The old log postoffice and former general store at Port Neville. Open by arrangement.
Boat with camper at government dock.
David Thomson across the bay. Laying out pipes for a tiny hydroelectric plant for his house. Volunteer naturalist on Mitlnach island, salmon farmer,("I know it's supposed to be bad") wind+solar power. David Towers Alert bay seasmoke whale watching Maureen, Robson Bight whale watchers are on VHF channel 77.
David Briggs whale watcher at Robson Bight. Dr. Paul Spong Hansen Island hydrophones Orcalabs facing blackfish sound. Many Davids around here. David Thomson took my picture rowing.
He said "this might be the last image of you ever made." He also said "you'll see orcas." Gave me a book on edible plants. showed me glasswort and goose tongue. "If you see a black line to the west, that's a westerly. Knock you right over. Get off the water as fast as you can." Writing and sailing on cheers tack. Going to windward well in 6-7mph wind. Celebrity cruises "mercury" just passed, leaving gentle eye-level wake. Mast is heeled to windward on each tack. This does Marshallese magic, also bends the mast putting nice shape halfway up the sail. Pulls well sheeted hard. Rowed a bit out of the bay with mast up, sail furled. Against current+wind slow and hard work. But in the bay wind was too fluky to sail. Tried that last night, got nowhere, gave up and slept in nicy post lady's back yard. Her 14yr old daugher Erica had on a t-shirt that said "Jesus Freak" in magic marker.
Me: "where do you go to school?"
she: "righ here. homeschooling."
Me: "how's that?"
She: "great, if you get the right program."
me: "well, regular schools can be a nightmare. What are your plans?"
she:" go to college. I want to be either a secretary or a card designer."
Me: " card designer?"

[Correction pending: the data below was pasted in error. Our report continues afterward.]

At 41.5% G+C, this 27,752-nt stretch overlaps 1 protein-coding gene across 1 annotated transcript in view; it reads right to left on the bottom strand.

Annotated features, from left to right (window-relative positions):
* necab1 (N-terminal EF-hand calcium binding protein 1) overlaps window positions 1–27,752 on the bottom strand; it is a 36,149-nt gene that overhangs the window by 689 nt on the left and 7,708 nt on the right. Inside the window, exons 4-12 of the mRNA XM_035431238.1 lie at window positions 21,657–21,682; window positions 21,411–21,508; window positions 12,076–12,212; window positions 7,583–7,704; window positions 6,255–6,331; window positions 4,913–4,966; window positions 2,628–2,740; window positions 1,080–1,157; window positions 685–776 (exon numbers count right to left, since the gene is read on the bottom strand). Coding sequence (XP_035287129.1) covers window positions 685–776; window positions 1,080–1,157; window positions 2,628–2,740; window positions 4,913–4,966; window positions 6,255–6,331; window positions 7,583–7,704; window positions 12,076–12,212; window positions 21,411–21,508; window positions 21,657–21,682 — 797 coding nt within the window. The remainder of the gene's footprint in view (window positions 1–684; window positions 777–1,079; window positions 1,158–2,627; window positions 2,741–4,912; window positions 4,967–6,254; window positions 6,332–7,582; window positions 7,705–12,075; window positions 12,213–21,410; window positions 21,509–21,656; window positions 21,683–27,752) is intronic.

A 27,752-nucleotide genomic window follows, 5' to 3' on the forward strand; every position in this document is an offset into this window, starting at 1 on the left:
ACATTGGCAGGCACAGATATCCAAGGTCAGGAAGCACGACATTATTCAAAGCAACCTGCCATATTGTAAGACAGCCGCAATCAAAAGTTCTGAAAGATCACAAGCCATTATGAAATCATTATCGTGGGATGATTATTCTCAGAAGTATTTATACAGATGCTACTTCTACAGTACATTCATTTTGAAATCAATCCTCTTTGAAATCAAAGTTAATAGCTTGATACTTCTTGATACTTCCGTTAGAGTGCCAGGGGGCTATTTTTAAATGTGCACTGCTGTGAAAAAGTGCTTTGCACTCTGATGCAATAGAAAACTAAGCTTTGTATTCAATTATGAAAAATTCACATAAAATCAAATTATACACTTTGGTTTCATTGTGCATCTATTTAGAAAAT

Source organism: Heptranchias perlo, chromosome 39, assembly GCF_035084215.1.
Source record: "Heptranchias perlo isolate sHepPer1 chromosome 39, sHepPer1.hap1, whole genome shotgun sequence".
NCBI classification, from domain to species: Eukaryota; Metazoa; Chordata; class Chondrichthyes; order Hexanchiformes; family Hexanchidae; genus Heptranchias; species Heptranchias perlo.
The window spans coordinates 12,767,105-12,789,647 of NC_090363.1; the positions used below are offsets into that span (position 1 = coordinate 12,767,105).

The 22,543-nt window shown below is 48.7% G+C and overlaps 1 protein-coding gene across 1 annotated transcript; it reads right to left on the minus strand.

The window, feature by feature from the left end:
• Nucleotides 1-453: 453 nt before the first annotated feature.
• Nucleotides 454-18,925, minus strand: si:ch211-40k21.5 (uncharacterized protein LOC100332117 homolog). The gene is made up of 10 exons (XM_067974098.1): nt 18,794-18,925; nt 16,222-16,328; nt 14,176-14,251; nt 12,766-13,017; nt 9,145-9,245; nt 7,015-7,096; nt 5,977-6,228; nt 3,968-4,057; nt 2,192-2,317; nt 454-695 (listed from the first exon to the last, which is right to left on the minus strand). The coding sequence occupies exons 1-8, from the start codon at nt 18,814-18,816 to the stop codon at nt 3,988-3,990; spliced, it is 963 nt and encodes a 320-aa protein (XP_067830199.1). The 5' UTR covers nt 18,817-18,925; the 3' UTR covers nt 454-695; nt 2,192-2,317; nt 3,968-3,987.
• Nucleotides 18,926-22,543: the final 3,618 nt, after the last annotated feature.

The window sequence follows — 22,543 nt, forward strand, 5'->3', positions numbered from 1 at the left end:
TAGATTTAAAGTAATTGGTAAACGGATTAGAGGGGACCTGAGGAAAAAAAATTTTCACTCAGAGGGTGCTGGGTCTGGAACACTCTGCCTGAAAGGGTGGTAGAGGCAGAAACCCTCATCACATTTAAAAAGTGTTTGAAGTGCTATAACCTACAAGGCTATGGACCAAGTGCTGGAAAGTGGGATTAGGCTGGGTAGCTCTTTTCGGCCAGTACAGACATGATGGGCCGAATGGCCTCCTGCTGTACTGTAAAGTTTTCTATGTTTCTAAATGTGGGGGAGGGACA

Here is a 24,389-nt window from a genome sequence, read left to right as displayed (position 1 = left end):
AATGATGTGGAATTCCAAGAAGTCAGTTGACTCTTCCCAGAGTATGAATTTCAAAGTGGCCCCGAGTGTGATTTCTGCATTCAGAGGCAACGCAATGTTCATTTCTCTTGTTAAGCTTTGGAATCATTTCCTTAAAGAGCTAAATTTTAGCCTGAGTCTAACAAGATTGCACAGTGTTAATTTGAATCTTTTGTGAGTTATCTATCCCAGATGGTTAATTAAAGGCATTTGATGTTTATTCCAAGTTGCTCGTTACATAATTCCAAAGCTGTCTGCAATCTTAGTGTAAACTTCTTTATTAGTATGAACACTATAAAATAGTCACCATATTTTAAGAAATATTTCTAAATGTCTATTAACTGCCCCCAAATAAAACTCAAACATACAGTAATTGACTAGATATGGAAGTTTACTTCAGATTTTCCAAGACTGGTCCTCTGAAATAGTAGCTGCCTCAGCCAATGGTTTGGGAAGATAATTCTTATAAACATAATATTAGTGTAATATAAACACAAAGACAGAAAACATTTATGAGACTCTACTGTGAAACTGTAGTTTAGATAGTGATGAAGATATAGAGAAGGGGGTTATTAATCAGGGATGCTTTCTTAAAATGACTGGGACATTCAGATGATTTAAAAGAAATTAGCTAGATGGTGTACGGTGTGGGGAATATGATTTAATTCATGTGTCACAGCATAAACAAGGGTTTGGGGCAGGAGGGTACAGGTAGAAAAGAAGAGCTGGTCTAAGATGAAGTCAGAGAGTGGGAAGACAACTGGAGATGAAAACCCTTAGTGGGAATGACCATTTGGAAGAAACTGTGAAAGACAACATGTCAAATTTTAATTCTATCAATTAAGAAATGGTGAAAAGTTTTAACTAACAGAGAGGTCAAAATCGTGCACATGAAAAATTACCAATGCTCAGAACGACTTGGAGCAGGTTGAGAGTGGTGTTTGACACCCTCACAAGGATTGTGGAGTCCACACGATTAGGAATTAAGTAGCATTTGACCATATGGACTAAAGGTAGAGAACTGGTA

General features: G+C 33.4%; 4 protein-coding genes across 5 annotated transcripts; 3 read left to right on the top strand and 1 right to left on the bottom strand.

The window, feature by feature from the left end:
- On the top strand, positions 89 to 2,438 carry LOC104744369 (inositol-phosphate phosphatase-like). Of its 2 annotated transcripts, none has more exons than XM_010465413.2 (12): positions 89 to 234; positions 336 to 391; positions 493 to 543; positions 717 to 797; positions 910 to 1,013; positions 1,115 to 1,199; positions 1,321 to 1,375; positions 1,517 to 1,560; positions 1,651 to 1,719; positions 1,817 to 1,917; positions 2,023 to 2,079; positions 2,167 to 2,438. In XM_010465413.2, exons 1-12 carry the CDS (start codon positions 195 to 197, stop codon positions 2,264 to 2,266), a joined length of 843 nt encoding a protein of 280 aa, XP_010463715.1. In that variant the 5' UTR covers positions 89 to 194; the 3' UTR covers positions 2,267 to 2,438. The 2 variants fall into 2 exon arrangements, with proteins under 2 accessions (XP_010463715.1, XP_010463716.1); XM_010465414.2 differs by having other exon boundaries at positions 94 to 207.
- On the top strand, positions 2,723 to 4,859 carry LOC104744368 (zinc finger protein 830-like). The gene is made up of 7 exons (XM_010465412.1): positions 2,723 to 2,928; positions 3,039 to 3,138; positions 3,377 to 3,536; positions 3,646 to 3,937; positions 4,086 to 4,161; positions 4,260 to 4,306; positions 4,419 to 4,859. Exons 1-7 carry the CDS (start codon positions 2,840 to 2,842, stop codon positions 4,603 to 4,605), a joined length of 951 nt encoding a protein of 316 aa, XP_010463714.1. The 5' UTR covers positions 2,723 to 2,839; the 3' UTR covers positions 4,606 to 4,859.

she: "good! most people think I say car designer."
me: "you could do that right now."
she:" I do. I design cards on the computer. Do you need a place to put food? we have a refrigerator."
me: "it's in the boat. do you think bears will get it?"
she: laughs. "Bears have never been out to the government dock."
me: "well, I better go sleep off the day."

The wet, the new cold, the slow going, and the fear that I'd be wet and uncomfortable unprepared for rain the rest of the trip made me feel clumsy. I needed sleep. It rained. No big deal but the next day it was dry under the evergreens next to me. make a note of that.
An outboard motor cover made from a plastic oil drum.

Was tacking back and forth across Johnstone strait when I heard strange music from a cove. Like Tibetan monks. "Medicine Buddha Puja" CD. But big like motors. What was it? I made up all kinds of fantasies. I headed for it. It turned out to be guys with huge machines putting logs into a boom. A front end loader grabbing and stacking logs onto a rack. Then tiny invisible people must have wrapped and tightened cables around it, because after a bit the front-ender rammed into the stack and pushed it off the bank down a ramp into the water. Splash! Huge like a glacier calving. Then a guy in a big boat rammed the bundled logs and pushed them around to boom them up with others. I tacked off when a big red softside powerboat full of people in red jumpsuits roared up and stopped. The I saw the whales. Two groups of orcas, close. I hadn't reloaded my camera and thought, "I'll just experience this." One group passed right by me, surfacing and blowing. One lay on the surface and looked at me. The other pod came right at me and dove under the canoe. Amazing! Then they hung around long enough that I changed my mind, reloaded and took pictures. I guess I really am here.
Thanks to wide-angle lense they appear very far away. One almost touched the canoe earlier.

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Copyright 2001 Tim Anderson